NC Business Court Dismisses Breach of Fiduciary Duty Claim, But Allows Derivative Claims to Proceed
A recent decision from the North Carolina Business Court highlights the distinction between an individual claim for breach of fiduciary duty and a derivative claim for breach of fiduciary duty.
Most people have a general idea of what a fiduciary duty is. It’s a duty owed by one person to act in the best interests of another. North Carolina law very specific, stating that a fiduciary duty includes the following: (1) a duty of good faith and fair dealing, (2) a duty of loyalty, (3) a duty of impartiality, (4) a duty to delegate, (5) a duty to inform, and (6) a duty to keep adequate records.
So, in the business context, what is the distinction between an individual fiduciary duty and a derivative fiduciary duty? In short, it is the difference between whether the duty is owed to a shareholder, or to the company itself.
The case of Potts v. Kel, LLC is instructive. The plaintiff was the founder and director of a corporation. He owned half the company’s shares. The defendant was the company’s CPA, who offered to purchase the company from the plaintiff and his partner (who owned the other half of the shares). Though the parties negotiated extensively, their discussions fell apart. The partner then sold his half-interest in the company to the CPA.
The CPA, on behalf of the company, hired another company he owned to manage the first company. A dispute arose when the plaintiff claimed there had been no right to enter into such management agreements without his consent. The plaintiff also alleged that the CPA used corporate funds when purchasing the half interest in the company. The CPA claimed that these funds were not corporate funds, but rather were a salary and tax distributions paid to him by the company.
The plaintiff filed suit, and the defendant filed a motion to dismiss. Among the various issues raised were claims for breach of fiduciary duty – both an individual claim, and a derivative claim. The court dismissed the plaintiff’s individual fiduciary-duty claim because, under North Carolina business law, unless one shareholder owns a majority of shares, shareholders owe no duty to each other.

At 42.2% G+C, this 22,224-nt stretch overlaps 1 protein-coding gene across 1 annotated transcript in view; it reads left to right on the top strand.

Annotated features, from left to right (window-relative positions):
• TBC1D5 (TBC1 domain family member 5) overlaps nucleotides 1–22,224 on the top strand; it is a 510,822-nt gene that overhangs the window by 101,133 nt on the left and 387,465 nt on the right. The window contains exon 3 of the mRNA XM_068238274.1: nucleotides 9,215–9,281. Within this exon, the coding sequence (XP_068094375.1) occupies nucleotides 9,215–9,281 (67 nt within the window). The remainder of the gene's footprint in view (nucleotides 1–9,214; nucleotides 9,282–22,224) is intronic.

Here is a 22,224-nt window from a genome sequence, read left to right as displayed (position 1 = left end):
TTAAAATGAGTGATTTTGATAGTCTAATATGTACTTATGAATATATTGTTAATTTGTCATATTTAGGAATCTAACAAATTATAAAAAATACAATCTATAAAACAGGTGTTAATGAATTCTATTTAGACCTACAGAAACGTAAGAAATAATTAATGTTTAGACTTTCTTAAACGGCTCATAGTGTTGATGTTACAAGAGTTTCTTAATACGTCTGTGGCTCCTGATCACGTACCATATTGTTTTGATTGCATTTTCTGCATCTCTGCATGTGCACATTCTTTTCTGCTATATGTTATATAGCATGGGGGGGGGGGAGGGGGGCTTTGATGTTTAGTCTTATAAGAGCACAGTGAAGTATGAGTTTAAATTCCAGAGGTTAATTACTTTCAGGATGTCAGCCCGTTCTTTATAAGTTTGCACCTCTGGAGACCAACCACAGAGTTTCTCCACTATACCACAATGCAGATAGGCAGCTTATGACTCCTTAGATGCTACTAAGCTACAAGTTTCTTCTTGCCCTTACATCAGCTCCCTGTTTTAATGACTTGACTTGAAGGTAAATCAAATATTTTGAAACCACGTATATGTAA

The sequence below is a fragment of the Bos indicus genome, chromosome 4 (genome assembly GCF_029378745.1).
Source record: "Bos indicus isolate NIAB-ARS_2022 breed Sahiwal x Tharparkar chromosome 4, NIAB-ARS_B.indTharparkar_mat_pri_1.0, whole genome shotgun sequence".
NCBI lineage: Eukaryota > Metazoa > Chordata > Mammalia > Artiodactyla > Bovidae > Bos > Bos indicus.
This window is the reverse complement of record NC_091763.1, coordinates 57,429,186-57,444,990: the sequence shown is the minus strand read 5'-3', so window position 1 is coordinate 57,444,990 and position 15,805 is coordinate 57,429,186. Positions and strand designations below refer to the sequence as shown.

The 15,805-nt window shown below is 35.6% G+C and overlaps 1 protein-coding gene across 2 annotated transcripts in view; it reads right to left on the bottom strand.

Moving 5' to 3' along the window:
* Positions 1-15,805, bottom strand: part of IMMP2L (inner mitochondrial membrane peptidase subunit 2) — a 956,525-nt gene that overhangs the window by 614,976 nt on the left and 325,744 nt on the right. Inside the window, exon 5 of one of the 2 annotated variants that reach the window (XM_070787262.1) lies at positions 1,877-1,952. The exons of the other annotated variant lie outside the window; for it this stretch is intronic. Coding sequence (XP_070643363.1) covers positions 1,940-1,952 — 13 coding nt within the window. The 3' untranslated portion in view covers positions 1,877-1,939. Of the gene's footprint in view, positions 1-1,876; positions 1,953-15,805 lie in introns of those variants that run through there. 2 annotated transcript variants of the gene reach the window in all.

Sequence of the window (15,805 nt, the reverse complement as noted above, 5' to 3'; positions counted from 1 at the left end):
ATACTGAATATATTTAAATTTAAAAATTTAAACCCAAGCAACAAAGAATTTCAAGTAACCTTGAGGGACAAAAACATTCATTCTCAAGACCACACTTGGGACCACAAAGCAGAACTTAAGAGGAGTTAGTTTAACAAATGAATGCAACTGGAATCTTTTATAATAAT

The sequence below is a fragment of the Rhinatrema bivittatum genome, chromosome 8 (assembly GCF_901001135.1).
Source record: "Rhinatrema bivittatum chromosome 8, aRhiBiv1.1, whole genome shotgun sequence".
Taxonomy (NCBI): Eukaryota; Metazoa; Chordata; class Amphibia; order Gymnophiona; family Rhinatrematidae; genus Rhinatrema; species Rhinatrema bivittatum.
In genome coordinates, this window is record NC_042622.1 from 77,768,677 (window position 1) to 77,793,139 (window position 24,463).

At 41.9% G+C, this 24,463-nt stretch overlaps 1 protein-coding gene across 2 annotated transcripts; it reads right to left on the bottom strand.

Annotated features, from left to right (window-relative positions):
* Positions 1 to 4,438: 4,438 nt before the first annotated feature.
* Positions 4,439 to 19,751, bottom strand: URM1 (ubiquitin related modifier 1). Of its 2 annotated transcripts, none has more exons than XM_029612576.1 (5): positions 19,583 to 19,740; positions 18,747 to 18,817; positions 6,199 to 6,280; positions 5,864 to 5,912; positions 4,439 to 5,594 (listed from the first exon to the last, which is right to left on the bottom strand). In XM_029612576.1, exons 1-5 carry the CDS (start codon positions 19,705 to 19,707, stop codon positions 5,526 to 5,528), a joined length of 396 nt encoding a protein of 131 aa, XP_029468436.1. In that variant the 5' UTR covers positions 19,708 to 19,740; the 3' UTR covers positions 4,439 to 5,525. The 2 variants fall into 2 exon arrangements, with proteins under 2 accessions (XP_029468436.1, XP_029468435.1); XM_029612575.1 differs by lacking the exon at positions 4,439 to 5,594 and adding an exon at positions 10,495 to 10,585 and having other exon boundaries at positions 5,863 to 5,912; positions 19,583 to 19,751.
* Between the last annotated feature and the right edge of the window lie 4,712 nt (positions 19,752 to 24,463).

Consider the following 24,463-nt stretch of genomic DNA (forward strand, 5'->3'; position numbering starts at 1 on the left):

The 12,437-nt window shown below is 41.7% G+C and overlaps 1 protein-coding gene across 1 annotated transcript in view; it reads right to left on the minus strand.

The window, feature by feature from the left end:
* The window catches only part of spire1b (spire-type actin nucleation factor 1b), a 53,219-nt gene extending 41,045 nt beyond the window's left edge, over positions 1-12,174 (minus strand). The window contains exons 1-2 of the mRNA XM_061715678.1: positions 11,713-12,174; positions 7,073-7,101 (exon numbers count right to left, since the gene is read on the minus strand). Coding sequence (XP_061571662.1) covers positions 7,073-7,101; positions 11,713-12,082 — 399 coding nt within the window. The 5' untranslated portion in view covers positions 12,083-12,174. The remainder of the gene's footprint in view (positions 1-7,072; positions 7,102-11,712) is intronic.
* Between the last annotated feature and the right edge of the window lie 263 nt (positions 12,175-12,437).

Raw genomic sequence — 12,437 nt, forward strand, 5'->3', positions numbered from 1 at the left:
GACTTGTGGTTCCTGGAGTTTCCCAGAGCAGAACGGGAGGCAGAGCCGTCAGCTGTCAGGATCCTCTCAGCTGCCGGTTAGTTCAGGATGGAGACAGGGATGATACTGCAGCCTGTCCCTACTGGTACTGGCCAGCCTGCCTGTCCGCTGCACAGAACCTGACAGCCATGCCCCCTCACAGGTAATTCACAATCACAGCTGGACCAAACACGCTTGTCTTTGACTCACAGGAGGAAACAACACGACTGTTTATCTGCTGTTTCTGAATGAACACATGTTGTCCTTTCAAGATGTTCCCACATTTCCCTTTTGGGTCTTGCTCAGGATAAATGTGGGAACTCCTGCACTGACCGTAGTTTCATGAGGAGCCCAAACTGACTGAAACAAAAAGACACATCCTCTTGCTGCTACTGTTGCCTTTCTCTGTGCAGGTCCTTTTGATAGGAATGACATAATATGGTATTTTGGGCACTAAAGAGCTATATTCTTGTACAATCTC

The court allowed the derivative fiduciary duty to proceed, though. The derivative fiduciary-duty claim was the alleged breach by a manager of the company (here, the CPA), to the company itself (as opposed to one of the company’s shareholders). The court held that if the plaintiff’s allegations were true – the allegations being that the CPA had a conflict of interest, withdrew a salary from the company without permission, and entered into a contract on behalf of the company without permission – the CPA would lose the case.
The lesson of the case is that a shareholder is entitled to file a “derivative” claim against a corporate manager on behalf of the company itself. The filing of the lawsuit on the company’s behalf, rather than on the shareholder’s individual behalf, is what makes it a derivative claim.
A manager, director, or other office of a company must “discharge [his or her] duties in good faith, with due care, and in a manner [he or she] believe[d] to be in the corporation’s best interests.” If the manger fails to act in the company’s best interest, then a shareholder, on behalf of the company, may file a derivative lawsuit.
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